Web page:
Equally, I disagree with his quotation of Schofield 2013 “Science is not about finding the truth at all” (but the simplest explantion with predictive power). Scientists are truth-seekers.
Perkins rightly draws attention to the work of WL Tonge and colleagues on 66 poor families in Sheffield, 33 of them problem families. This should have been displayed in a summary table. Problem families were more impulsive, irresponsible, apathetic and aggressive than controls. In modern jargon, less conscientious and agreeable. None of these differences were due to income or local job opportunities.
Perkins also notes that the Dunedin study underlines the long term effect of low childhood self-control.
In Chapter 4 Perkins looks at the influence of benefits on claimant reproduction. Low self-control is linearly related to large family size, an r rather than k strategy.
Perkins sees the Hart and Ridley (1995) study as persuasive that parents, by their lack of involvement, create disadvantage in their children. However, the results are mostly due to parental levels of education, a proxy for intelligence, which the children inherit.
Rindermann, H. & Baumeister, A. E. E. (2015). Parents’ SES vs. parental educational behavior and children’s development: A reanalysis of the Hart and Risley study. Learning and Individual Differences, 37, 133-138.
Perkins is also positive about the Perry Pre-School project, but could have alluded to the problems of compromised randomisation, which others have sought to correct for. None of this is fatal, just incomplete.
Perkins gathers together the data on selective breeding for behaviour, bringing in Broadhurst’s Maudsley Reactive rats bred for fearfulness and differing in 10 generations of strict selection; Garland’s ten mouse generations of selection for voluntary wheel running (amusingly described as the Work Ethic); and Belyaev’s selection of foxes for tameness, showing divergence in “a few generations”. The foxes were already moderately tame, so the process had a head start, and the selection was very strong, so the divergence estimates are probably too high. Indeed, the general conclusion that about 100 years of welfare legislation could significantly change human personality by genetics alone seems premature. These four generations could be the start of a trend, which is alarming enough, but many of the work-shy might have married similar persons anyway, and what welfare is doing is ensuring that their children survive, even when they cannot provide for them adequately.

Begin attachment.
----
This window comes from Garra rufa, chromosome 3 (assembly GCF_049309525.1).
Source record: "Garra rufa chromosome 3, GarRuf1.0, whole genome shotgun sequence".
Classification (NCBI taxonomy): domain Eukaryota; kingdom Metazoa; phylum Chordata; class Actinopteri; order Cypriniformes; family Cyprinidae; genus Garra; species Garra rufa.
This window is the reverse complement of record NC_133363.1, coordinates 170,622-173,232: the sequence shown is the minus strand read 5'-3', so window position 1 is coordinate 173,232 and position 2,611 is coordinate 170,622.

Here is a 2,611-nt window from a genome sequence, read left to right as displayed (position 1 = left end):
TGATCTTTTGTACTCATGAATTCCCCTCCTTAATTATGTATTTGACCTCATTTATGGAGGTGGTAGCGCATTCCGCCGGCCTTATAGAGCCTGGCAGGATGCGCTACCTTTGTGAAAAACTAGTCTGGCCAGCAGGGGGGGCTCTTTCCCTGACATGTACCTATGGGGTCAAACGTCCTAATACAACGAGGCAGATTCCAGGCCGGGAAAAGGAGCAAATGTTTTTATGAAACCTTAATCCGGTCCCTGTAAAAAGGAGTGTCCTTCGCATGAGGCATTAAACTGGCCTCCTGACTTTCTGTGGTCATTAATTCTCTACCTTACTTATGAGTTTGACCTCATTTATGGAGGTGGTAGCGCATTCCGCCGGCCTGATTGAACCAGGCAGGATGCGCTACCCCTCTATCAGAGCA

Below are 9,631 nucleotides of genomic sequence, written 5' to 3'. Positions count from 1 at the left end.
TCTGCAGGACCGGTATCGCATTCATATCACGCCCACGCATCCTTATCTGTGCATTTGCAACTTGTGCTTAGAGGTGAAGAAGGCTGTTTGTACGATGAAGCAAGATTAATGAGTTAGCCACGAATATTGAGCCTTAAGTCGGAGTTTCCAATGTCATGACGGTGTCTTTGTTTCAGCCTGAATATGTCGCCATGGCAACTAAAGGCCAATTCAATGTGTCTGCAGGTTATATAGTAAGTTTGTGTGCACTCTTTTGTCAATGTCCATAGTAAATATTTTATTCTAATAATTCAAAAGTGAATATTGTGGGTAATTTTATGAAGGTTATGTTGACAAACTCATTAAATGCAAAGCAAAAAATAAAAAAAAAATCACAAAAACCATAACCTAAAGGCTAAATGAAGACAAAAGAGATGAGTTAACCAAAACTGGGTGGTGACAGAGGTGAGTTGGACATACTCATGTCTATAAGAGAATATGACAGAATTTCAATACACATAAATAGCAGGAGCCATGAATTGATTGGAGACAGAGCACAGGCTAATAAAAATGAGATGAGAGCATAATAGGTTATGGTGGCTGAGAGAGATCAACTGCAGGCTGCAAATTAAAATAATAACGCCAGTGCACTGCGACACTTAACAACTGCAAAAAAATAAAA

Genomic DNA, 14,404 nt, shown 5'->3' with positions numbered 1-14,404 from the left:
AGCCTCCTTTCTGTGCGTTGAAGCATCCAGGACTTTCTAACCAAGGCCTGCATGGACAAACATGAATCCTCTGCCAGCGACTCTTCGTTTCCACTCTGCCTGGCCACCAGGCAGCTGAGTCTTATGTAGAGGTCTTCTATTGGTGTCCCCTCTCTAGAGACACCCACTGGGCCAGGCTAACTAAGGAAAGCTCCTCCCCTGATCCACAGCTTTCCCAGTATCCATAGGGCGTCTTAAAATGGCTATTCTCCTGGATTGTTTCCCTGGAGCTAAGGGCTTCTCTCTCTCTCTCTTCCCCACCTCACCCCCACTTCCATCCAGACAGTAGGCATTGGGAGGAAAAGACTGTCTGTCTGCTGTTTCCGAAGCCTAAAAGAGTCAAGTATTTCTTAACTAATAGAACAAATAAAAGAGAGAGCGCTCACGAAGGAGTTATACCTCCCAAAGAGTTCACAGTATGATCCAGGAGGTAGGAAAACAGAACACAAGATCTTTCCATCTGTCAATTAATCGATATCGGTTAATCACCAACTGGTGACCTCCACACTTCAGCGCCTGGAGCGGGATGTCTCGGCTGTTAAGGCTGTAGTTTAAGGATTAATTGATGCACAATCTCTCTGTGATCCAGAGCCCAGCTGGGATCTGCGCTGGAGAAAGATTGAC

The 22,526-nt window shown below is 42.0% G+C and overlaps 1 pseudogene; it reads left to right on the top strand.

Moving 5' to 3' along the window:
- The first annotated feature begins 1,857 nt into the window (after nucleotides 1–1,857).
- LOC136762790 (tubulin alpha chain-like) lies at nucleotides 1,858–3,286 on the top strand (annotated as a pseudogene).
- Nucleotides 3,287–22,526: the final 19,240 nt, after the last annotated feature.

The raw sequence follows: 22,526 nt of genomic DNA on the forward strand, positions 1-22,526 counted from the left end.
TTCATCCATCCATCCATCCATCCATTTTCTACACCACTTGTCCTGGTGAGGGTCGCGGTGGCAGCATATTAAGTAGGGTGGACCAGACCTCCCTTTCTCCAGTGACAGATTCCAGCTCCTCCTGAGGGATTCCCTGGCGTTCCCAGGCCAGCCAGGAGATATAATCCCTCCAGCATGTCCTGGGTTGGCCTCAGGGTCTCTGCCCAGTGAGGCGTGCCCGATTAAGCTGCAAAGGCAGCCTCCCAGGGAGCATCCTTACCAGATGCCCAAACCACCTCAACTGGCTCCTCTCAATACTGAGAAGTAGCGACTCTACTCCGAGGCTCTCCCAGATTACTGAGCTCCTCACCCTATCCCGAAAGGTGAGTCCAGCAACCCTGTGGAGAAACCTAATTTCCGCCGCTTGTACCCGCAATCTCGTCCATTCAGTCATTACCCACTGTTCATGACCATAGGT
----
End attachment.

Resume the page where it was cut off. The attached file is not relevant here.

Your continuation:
Inevitably, even a book published this year will have left out important new findings, which are the bread and butter of any blog. For example, Perkins quotes Turkheimer 2003 as showing that SES reduces the heritability of intelligence. I have explained why later studies, in my view, gave a more balanced picture.
And here is a more recent meta-analysis
Perkins has raised enough matters to reveal deleterious consequences from welfarism, and to put a warning flag on non-contributory benefits, anathema to Beveridge, who saw his well-balanced ideas (contribute in order to draw on benefits only if you really need them) mutate from the safety net he had intended into a bed of benefits in which some slept all day. There are many good things in this book, many which I have marked in pencil but not mentioned since my comments are already quite long, and if I have been critical of several particulars, then that is part of my tradition: carp at even the hypotheses you believe to be basically correct.
This book deserves to be read. The price needs to come down so it can reach a wider audience, but even at the current price it is worth buying and sending to your elected representative, with the key findings underlined.